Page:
Garen Armstrong has observed that the biggest employment trend of the year is “The Great Resignation.” People are changing their jobs left and right. Data shows that people are resigning at an unprecedented rate and that rate increases every month. Unfortunately, it looks like that trend isn’t going to change. The pandemic has exposed a lot of flaws in the traditional view of work life balance and relationships in the workplace. Employees are realizing their worth and recognizing that life is better with leaders who encourage, as opposed to criticize, their employees. This turnover is costing companies financially in constant onboarding costs and even the reduction of business hours. While there are lots of seemingly uncontrollable factors that go into this high turnover, one thing that can be controlled is your behavior as a leader. This change in work culture has shown that good leaders can keep employees by helping them feel important and respected.
Traditionally leaders aren’t friends, they rule with an iron fist and take no excuses. Our current job climate is not traditional. These leaders are seeing the highest turnover, because why would an employee who is high in demand stand for that. These employees can walk across the street and find a new job. Garen Armstrong believes that kindness is the new vital leadership trait. Leaders need to be able to understand that their employees’ lives don’t stop when they come to work, they bring those problems in and it can affect their work. If they try to ignore these problems they will burn out and not be the workers you need. When you notice these problems you should discuss with the employees how you can help so they can come to work with a clear mind. Whether it be taking a day off or helping find a new schedule, you must work with your employees and show kindness in order for them to be at peak performance.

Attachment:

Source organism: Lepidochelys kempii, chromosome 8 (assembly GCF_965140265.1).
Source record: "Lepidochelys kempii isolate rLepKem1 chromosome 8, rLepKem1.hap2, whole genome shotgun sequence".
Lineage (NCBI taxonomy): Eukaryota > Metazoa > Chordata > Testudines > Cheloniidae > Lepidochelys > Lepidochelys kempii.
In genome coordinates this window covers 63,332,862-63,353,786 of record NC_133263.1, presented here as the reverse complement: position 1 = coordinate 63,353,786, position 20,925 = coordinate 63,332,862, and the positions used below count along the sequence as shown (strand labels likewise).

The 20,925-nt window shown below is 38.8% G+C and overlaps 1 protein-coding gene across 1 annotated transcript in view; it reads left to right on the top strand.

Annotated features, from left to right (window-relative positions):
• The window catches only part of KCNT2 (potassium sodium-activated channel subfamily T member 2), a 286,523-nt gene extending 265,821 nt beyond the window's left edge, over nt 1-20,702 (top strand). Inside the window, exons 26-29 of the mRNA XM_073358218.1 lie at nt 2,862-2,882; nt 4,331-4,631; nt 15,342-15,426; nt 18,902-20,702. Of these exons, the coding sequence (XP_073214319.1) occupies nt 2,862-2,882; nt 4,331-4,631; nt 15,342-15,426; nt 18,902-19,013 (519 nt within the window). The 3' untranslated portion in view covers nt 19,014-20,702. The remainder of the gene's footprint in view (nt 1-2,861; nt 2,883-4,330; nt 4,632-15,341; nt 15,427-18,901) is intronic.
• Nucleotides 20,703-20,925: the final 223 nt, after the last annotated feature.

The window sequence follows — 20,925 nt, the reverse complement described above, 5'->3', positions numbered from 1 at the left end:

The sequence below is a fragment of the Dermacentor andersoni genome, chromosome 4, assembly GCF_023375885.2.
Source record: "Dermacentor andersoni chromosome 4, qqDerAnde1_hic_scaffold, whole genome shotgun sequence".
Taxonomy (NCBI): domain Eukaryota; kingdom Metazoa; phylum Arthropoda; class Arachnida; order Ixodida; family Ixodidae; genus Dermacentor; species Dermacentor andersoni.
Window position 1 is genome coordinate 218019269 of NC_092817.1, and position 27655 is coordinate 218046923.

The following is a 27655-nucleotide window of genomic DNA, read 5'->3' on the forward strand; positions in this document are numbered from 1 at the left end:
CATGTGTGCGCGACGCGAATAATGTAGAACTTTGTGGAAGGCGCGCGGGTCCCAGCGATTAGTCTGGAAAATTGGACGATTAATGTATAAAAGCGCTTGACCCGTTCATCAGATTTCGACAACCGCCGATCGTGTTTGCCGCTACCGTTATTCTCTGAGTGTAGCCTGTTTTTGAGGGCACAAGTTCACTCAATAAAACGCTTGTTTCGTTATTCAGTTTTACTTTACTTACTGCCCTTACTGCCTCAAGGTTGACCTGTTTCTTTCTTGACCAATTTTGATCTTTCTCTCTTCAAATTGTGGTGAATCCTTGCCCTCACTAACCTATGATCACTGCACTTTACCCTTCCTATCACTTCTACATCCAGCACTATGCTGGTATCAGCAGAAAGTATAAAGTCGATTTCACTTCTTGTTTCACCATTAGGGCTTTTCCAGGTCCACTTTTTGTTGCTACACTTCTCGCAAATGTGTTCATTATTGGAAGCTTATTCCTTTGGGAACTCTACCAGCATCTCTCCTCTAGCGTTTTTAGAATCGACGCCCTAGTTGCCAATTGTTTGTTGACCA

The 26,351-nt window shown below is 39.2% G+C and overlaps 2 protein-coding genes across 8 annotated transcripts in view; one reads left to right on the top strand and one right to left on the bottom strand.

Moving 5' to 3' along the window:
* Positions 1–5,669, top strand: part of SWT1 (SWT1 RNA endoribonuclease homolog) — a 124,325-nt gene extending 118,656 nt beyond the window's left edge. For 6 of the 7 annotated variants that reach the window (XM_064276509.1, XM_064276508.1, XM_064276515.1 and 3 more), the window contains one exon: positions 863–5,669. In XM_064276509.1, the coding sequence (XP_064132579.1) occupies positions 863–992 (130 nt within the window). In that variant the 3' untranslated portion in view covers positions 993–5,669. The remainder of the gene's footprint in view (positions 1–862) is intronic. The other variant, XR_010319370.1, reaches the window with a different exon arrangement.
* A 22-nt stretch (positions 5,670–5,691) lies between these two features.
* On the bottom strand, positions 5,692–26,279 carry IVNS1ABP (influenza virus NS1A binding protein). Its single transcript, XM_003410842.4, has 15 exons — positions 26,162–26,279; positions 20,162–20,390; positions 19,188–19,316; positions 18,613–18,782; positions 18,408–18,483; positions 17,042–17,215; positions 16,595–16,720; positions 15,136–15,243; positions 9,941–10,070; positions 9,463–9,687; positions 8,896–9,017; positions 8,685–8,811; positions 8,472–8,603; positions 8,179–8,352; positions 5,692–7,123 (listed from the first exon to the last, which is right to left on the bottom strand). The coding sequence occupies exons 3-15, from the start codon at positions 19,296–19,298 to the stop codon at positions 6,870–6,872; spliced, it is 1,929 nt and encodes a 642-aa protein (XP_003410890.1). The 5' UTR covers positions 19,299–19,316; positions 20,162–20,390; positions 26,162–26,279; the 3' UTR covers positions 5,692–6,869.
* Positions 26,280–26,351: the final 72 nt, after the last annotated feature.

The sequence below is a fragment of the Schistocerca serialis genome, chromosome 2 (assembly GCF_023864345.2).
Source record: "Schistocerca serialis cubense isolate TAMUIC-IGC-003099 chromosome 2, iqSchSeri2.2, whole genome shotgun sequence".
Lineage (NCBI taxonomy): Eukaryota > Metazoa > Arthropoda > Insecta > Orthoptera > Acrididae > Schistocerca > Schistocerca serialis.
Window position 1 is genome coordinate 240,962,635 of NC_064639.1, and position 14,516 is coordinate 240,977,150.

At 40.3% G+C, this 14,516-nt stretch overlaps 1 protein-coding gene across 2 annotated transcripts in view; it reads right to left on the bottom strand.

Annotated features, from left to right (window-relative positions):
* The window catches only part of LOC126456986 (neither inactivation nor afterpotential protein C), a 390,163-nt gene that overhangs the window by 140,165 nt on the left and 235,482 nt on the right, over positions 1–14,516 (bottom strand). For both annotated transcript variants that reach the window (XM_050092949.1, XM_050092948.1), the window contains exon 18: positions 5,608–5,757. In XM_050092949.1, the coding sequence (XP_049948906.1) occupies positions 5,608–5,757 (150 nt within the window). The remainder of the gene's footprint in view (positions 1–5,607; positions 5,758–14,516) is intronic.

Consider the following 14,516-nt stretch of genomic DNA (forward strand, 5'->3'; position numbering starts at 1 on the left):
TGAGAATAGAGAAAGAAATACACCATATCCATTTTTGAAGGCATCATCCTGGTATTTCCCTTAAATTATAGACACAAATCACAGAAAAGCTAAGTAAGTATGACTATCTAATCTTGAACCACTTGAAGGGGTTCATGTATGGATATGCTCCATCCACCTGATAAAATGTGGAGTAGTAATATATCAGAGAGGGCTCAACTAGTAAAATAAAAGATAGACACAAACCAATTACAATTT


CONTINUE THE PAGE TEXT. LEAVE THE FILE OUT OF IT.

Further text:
A common trait that leaders pick up is listening in order to respond. After a certain amount of time it can feel as though employees are constantly looking for advice, so the brain shifts into autopilot when they start talking. One way to prevent this is to organize one-on-ones with your employees. Creating this safe place for your employees to discuss issues will let them know that you’re there to listen, not lecture. This change of perspective will make them feel comfortable sharing and who knows maybe you’ll discover something that could work better in the workplace. This will help you address problems before they fully evolve, help maintain good work relations and maybe even create a more efficient workplace. No one knows a role better than the person on the floor doing it, they can often see the flaws in the system that a business owner may not.
As they say, Rome wasn’t built in a day. While the role your employee is filling may not be as grand as building a monumental city, for them it’s still a grand task. When you coach and train your employees, be patient. They will understand the concepts eventually, but if they feel uncomfortable or rushed they will be too nervous to ask questions, or even become irritated and start looking at other job opportunities.
While good leaders can’t solve the great resignation, they can help slow it. Leaders can make or break an employees’ day, and if you find your employees leaving in a worse mood than they came, odds are they won’t stand for it long.